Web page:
Christianity is very bloody. It seems like we’re always talking about the blood of Jesus and the blood of the old covenant. For Pete’s sake, we drink a blood substitute every time we take communion, which is every week at our church. It’s all about the blood. 

In vs. 24 of this chapter, the author mentions that Jesus is the mediator of a new covenant, and that we have come to God through this covenant and the sprinkled blood of Jesus that speaks a better word than that of Abel. What in the world is the author talking about? 

Just in case you don’t remember, Cain and Abel were the first two children of Adam & Eve. Not long after that, both Cain & Abel bring something to God. Cain brought and offering but Abel brought a sacrifice. When Cain was upset about not getting the same recognition from God, he killed his brother. When God came asking for Abel, Cain lied about what had happened by asking “am I my brother’s keeper?” To which God responded: “The Lord said, “What have you done? Listen! Your brother’s blood cries out to me from the ground.” (Gen. 4:10) 

Later in the Old Testament we learn that the life is in the blood. And actually, “in Rabbinic tradition, the blood of all the descendants who would have been born from Abel cried out to God against Cain, and Cain thus had no share in the world to come.” Zechariah’s blood also testified and other rabbinic stories suggest that they believed that the blood of a murdered person kept seething till it had been avenged.*

It would appear that the life that is in the blood isn’t just limited to the fact that blood is what keeps us alive. But, it’s also connected to our family line and anyone who would come after us. Think about everything we know to be in blood today. Cells and DNA alone contain identifying characteristics that can pinpoint the identity of a human. Our Blood is an important part of who we are.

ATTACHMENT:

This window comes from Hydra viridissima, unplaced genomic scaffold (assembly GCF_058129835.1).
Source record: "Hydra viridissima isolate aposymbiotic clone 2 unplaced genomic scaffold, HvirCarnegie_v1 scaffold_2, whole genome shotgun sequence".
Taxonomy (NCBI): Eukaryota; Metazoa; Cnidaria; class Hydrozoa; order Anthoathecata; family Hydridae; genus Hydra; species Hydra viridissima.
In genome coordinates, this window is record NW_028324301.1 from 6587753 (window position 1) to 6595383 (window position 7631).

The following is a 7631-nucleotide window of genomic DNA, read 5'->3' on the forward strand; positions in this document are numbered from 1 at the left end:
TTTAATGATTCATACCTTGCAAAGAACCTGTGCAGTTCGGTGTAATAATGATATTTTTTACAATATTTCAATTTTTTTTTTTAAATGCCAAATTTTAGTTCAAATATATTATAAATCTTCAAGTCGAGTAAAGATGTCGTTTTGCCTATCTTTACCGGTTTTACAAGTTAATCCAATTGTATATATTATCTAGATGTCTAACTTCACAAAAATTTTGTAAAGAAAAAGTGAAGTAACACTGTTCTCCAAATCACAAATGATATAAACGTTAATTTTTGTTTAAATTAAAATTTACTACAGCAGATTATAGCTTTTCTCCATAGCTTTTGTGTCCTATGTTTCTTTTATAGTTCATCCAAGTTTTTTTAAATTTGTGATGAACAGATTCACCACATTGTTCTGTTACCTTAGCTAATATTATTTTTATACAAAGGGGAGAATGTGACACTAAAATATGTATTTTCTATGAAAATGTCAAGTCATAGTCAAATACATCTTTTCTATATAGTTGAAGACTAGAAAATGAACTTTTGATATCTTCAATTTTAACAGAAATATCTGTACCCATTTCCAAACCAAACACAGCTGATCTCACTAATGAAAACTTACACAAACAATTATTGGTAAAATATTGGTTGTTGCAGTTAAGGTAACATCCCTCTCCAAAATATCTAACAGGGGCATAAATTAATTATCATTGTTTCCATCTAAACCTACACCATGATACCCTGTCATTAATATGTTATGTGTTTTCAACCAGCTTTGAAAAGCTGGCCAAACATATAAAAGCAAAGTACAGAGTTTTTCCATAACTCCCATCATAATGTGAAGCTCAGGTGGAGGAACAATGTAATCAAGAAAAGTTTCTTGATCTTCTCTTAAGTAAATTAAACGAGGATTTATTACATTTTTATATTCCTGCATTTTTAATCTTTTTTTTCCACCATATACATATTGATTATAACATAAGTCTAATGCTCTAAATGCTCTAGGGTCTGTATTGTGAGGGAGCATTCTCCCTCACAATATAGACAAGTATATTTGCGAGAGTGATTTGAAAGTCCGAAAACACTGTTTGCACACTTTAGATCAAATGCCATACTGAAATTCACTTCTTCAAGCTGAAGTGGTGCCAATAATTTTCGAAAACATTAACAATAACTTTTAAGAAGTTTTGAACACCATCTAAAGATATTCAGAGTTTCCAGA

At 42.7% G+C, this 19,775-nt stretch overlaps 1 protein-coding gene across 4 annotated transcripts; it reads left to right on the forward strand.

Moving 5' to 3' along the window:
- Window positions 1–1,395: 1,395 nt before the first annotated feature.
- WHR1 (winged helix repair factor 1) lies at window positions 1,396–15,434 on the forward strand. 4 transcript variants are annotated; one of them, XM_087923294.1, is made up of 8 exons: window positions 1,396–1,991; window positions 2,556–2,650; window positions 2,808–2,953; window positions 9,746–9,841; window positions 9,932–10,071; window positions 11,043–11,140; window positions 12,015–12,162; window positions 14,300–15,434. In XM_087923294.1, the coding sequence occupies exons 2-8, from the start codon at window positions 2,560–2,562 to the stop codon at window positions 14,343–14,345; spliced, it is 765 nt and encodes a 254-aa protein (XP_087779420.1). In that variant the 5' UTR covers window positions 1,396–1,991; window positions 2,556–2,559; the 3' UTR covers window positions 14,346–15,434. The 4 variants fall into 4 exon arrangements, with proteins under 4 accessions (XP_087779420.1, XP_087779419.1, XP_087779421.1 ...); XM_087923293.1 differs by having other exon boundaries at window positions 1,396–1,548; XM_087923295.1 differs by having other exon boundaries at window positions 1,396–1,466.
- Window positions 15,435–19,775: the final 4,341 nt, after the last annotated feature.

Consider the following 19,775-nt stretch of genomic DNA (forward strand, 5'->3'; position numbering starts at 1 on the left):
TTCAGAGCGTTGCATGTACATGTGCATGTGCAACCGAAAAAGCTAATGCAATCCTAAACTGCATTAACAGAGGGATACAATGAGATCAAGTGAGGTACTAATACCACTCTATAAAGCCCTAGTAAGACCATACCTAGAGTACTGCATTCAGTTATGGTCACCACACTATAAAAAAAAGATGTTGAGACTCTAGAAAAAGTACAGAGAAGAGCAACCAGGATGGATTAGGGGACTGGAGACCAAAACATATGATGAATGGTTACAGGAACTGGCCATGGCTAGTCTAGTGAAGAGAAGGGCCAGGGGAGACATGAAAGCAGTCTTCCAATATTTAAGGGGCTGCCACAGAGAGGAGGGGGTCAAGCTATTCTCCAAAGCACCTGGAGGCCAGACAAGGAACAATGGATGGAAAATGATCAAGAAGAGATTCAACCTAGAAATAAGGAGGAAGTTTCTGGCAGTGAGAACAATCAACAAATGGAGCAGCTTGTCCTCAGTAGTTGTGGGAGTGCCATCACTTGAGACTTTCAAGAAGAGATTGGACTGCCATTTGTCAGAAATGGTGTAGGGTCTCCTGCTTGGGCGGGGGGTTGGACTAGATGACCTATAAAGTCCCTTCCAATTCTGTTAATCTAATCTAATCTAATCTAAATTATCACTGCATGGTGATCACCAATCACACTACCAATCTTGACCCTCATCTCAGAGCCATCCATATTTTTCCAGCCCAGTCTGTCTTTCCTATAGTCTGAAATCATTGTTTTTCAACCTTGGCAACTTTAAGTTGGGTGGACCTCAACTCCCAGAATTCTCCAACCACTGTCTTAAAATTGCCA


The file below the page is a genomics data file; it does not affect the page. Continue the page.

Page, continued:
The Old Covenant was mediated by Moses and used the blood of animals. Just a theory, but maybe the reason the blood of goats and bulls couldn’t permanently deal with the sin of humans is because the identity contained with in the blood is that of an animal instead of a human. And maybe, we needed a blood sacrifice of an identity that was the same as us and at the same time contained the identifying characteristics that we were intended to experience? 

But here we find the difference between the Old and New Covenant. The Old Covenant was essentially fear-based. God speaking to Moses on the mountain was terrifying. Probably intentionally. As we read in today’s text, they couldn’t touch the mountain that was burning with fire, gloom and storm or they would be put to death. Even an animal that touched the mountain would be stoned to death. Moses himself, when the people had sinned against God and had to go and be the mediator between the rebellious ones he was leading and God trembled with fear. 

But there is a New Covenant. We don’t come to that old mountain, we come to the new one, Mt. Zion, the city of the living God, the heavenly Jerusalem. Not only do we come to this mountain, but we are invited up it. Not just touch it, but to ascend it. We get to come to God, the Judge of all. Why? Because of the better blood of Jesus. The blood that speaks a better word than Abel. 

Abel’s blood cried out from the ground. Abel’s blood was spilled because of rebellion. Abel’s blood was the blood of Adam and Eve, the son of the man God formed from the dust and the woman that was formed from Adam’s rib. God breathed his life into Adam, so it was literally God’s life that was passed on from Adam to Abel. The blood that was in Abel’s body was the blood of faith. “By faith Abel brought God a better offering than Cain did. By faith he was commended as righteous, when God spoke well of his offerings. And by faith Abel still speaks, even though he is dead.” (Heb. 11:4)